03.21.2017 Break in Raised Tread on Curiosity Wheel
03.17.2017 COBALT/JPL team
03.09.2017 Back-to-Back Martian Dust Storms
02.27.2017 Swirling Dust in Gale Crater, Mars, Sol 1613
02.27.2017 Dust Devil Passes Near Martian Sand Dune
02.27.2017 Sand Moving Under Curiosity, One Day to Next
02.08.2017 Mars Reconnaissance Orbiter Observes Changes
01.26.2017 Mono Lake
01.25.2017 'Wing' Dike of Hardened Lava in New Mexico
01.25.2017 Blade-Like Martian Walls Outline Polygons
01.23.2017 Spirit And Opportunity By The Numbers
01.10.2017 Mars 2020 Rover - Artist's Concept
01.06.2017 Earth and Its Moon, as Seen From Mars
12.13.2016 Now and Long Ago at Gale Crater, Mars
12.13.2016 Where's Boron? Mars Rover Detects It
11.15.2016 Schiaparelli Impact Site on Mars, Stereo
11.03.2016 Schiaparelli Impact Site on Mars, in Color
10.17.2016 MAVEN Captures Rapid Cloud Formation
10.17.2016 Mars' Nightside Atmosphere
10.17.2016 Ultraviolet Image Near Mars' South Pole
10.17.2016 Ultraviolet Mars Reveals Cloud Formation
10.05.2016 Dust Haze Hiding the Martian Surface in 2001
10.04.2016 Test of Lander Vision System for Mars 2020
10.03.2016 A Sharpened Ultraviolet View of Mars
10.03.2016 Curiosity Self-Portrait at 'Murray Buttes'
10.03.2016 Butte 'M9a' in 'Murray Buttes' on Mars
09.19.2016 Ribbon Cutting
09.09.2016 Farewell to Murray Buttes (Image 5)
09.09.2016 Farewell to Murray Buttes (Image 4)
09.09.2016 Farewell to Murray Buttes (Image 3)
09.09.2016 Farewell to Murray Buttes (Image 2)
09.09.2016 Farewell to Murray Buttes (Image 1)
08.26.2016 Out-of-this-World Records
08.04.2016 Mars Rover Is New Social Media Game
08.04.2016 Mars Rover Social Media Game
08.02.2016 Artist Concept for RIMFAX
Curiosity Traverse Map, Sol 123This map traces where NASA's Mars rover Curiosity drove between landing at a site subsequently named "Bradbury Landing," and the position reached during the mission's 123rd Martian day, or sol, (Dec. 10, 2012). The inset shows the most recent legs of the traverse in greater detail.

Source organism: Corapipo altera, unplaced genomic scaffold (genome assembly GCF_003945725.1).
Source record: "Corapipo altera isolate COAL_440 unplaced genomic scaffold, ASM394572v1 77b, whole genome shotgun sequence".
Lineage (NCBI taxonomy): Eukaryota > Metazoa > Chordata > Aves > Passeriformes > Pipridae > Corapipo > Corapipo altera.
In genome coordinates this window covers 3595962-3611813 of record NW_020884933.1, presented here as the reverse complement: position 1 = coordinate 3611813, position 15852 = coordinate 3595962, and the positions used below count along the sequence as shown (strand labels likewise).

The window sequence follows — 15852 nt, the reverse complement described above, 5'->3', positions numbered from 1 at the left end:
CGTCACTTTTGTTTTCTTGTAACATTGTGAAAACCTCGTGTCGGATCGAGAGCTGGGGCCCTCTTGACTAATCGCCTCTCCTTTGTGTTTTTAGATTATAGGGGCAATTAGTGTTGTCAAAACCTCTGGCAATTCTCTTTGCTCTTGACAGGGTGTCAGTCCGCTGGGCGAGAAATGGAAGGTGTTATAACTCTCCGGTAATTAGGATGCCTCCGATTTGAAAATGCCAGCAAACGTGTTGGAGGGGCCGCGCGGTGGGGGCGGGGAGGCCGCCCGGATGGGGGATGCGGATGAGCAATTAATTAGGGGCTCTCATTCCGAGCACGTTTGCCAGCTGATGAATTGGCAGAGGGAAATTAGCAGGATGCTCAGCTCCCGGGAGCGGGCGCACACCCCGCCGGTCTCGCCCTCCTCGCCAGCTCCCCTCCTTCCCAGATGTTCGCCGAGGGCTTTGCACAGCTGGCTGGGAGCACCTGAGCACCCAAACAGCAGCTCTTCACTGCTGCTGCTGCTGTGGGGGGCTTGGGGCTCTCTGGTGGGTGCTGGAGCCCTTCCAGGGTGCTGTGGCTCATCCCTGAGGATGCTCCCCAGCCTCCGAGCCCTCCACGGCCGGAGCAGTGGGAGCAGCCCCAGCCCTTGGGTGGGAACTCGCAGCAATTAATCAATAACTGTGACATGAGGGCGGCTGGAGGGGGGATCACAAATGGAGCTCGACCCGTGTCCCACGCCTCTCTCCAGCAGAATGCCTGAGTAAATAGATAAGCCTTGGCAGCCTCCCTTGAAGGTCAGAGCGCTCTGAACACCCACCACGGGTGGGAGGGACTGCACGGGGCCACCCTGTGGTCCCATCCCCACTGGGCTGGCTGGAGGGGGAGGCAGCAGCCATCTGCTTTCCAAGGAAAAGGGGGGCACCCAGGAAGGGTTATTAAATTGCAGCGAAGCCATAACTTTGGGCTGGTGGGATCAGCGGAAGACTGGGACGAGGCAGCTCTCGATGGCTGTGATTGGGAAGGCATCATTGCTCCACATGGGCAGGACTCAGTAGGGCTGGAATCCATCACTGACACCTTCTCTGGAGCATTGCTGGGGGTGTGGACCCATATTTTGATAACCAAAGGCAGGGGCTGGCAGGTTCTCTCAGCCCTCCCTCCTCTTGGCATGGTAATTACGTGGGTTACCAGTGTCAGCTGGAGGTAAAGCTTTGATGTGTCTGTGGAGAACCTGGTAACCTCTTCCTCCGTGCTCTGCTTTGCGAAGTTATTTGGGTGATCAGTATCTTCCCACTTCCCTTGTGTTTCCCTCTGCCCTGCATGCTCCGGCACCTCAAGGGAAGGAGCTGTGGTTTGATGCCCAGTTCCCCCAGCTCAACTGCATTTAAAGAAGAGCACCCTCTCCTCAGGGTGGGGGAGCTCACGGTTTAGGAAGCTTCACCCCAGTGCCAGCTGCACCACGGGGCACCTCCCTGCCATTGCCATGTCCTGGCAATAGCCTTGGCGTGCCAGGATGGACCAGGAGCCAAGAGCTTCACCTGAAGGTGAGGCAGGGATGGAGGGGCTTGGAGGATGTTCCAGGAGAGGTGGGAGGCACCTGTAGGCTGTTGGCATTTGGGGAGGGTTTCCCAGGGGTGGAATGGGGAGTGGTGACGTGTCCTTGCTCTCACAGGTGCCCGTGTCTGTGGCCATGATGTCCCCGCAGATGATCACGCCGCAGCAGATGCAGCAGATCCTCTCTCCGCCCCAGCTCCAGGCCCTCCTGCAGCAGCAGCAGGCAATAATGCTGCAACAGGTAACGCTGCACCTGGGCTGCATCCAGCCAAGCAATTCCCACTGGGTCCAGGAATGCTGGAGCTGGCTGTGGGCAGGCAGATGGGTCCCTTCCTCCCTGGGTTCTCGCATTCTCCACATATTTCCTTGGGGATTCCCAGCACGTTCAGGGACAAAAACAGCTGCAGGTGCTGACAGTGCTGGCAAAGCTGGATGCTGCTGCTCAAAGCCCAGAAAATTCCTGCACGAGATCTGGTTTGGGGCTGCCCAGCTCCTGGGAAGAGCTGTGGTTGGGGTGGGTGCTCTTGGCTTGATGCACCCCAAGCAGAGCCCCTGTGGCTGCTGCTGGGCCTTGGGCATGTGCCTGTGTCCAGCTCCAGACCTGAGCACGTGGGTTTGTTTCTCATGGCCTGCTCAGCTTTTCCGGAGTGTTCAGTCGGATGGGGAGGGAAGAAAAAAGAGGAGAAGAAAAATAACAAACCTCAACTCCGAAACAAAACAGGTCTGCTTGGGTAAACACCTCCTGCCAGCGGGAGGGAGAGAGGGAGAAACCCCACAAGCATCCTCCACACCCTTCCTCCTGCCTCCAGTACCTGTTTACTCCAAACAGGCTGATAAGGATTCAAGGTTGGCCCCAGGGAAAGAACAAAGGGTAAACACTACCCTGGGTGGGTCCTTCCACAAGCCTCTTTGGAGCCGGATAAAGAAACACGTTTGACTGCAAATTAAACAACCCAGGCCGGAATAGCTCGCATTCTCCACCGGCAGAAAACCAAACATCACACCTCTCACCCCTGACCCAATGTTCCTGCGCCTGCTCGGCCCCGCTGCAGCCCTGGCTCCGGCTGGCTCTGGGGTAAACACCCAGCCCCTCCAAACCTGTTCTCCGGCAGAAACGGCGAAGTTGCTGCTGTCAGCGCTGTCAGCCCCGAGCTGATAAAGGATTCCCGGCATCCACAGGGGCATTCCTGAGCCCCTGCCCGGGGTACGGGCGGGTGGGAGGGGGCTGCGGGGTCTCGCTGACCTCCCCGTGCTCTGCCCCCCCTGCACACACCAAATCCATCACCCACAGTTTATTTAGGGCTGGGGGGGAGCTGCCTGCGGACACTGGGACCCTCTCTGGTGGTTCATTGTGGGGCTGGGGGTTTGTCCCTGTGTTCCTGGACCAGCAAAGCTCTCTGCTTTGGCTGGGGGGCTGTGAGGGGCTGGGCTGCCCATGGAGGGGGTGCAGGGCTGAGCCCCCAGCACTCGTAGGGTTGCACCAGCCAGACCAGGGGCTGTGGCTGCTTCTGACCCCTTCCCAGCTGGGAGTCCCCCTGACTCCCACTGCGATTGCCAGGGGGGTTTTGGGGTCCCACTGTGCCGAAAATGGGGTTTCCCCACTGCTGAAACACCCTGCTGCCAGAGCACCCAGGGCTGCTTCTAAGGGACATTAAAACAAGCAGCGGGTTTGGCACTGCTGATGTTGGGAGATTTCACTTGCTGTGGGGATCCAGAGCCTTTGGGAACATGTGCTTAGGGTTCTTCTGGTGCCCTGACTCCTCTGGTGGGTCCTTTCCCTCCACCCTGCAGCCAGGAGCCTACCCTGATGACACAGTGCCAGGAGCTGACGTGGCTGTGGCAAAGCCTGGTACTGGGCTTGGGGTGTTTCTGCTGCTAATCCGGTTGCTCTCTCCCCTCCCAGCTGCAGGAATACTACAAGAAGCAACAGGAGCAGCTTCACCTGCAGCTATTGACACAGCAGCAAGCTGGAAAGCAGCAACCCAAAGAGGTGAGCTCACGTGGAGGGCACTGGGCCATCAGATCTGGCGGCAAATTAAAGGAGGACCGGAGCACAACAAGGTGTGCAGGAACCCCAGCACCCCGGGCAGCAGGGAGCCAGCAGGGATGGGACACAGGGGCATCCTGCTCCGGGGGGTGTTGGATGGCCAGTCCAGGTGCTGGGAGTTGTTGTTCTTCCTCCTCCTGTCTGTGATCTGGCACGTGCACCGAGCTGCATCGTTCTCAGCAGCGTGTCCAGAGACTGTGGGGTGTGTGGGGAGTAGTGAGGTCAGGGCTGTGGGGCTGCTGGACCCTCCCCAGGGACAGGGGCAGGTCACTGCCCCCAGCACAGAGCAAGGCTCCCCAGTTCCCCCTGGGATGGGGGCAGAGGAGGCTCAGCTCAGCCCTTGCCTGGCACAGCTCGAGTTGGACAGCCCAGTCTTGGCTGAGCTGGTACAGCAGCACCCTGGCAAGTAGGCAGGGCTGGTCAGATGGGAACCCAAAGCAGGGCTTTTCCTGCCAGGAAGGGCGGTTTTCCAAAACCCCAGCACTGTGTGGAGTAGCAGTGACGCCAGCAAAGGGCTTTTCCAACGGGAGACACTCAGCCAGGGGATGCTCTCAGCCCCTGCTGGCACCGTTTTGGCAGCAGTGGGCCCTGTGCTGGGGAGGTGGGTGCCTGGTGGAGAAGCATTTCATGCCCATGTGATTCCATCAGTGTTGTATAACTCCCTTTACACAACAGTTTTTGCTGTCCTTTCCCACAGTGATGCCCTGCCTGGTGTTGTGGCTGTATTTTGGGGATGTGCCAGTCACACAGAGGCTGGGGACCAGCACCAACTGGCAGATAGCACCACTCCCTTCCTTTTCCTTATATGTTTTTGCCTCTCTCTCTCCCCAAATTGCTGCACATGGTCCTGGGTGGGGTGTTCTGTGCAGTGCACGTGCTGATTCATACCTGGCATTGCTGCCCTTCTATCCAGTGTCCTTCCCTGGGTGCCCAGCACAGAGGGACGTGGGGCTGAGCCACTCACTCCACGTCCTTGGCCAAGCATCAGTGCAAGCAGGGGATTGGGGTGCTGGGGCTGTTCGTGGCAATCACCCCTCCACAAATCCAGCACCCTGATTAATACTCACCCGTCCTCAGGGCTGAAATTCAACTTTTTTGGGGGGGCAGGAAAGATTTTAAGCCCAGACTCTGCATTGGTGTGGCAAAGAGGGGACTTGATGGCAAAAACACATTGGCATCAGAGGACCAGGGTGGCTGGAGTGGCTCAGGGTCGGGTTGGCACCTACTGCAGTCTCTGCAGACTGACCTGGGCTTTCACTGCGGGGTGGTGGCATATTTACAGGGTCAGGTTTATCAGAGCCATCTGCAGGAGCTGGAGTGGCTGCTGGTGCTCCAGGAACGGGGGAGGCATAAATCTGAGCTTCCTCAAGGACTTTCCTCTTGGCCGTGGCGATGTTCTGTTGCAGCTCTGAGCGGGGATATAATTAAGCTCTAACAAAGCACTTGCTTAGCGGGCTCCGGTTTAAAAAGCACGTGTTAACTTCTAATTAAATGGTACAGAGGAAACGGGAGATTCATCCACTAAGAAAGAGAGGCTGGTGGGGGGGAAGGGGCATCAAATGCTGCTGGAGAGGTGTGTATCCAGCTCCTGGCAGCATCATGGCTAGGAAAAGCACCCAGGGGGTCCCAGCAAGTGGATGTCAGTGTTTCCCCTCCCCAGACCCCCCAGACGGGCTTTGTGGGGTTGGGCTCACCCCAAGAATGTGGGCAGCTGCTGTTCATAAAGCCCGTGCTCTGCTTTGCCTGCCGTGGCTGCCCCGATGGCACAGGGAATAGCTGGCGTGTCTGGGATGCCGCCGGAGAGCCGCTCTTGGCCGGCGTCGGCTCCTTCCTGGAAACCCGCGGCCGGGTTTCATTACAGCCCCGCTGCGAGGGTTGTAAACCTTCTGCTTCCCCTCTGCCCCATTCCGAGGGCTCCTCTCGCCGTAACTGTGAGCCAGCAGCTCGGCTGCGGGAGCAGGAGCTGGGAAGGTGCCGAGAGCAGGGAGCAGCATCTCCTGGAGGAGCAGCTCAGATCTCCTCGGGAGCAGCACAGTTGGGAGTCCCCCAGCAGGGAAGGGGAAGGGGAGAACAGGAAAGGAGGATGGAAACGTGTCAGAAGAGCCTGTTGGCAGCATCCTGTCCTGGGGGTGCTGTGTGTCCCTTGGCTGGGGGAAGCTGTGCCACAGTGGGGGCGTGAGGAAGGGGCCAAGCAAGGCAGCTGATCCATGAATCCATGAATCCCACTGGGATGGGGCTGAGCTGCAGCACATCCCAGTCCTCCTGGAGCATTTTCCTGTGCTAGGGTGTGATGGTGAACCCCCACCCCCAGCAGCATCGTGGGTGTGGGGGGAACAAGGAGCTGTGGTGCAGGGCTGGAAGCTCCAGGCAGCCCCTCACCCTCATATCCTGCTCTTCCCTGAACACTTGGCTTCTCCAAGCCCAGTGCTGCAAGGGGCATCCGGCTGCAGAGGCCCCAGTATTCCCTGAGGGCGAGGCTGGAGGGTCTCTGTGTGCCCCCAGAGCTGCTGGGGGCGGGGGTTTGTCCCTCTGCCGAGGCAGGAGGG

With the Sol 123 drive of 63 feet (19 meters), the rover approached a step down into an area called "Yellowknife Bay," which is a potential location for selecting the first target rock for Curiosity's hammering drill. The drive brought the mission's total driving odometry to 0.37 mile (598 meters). Three sols earlier, Curiosity stopped near a layered outcrop informally named "Shaler," and acquired the image seen at http://photojournal.jpl.nasa.gov/catalog/PIA16550 .
The mapped area is within Gale Crater and north of the mountain called Mount Sharp in the middle of the crater. After the first use of the drill, the rover's main science destination will be on the lower reaches of Mount Sharp. For broader-context images of the area, see http://photojournal.jpl.nasa.gov/catalog/PIA16064 and http://photojournal.jpl.nasa.gov/catalog/PIA16058.
The base image from the map is from the High Resolution Imaging Science Experiment Camera (HiRISE) in NASA's Mars Reconnaissance Orbiter.
NASA's Jet Propulsion Laboratory manages the Mars Science Laboratory/Curiosity for NASA's Science Mission Directorate in Washington. The mission's Curiosity rover was designed, developed and assembled at JPL, a division of the California Institute of Technology in Pasadena.
Image Credit: NASA/JPL-Caltech/Univ. of Arizona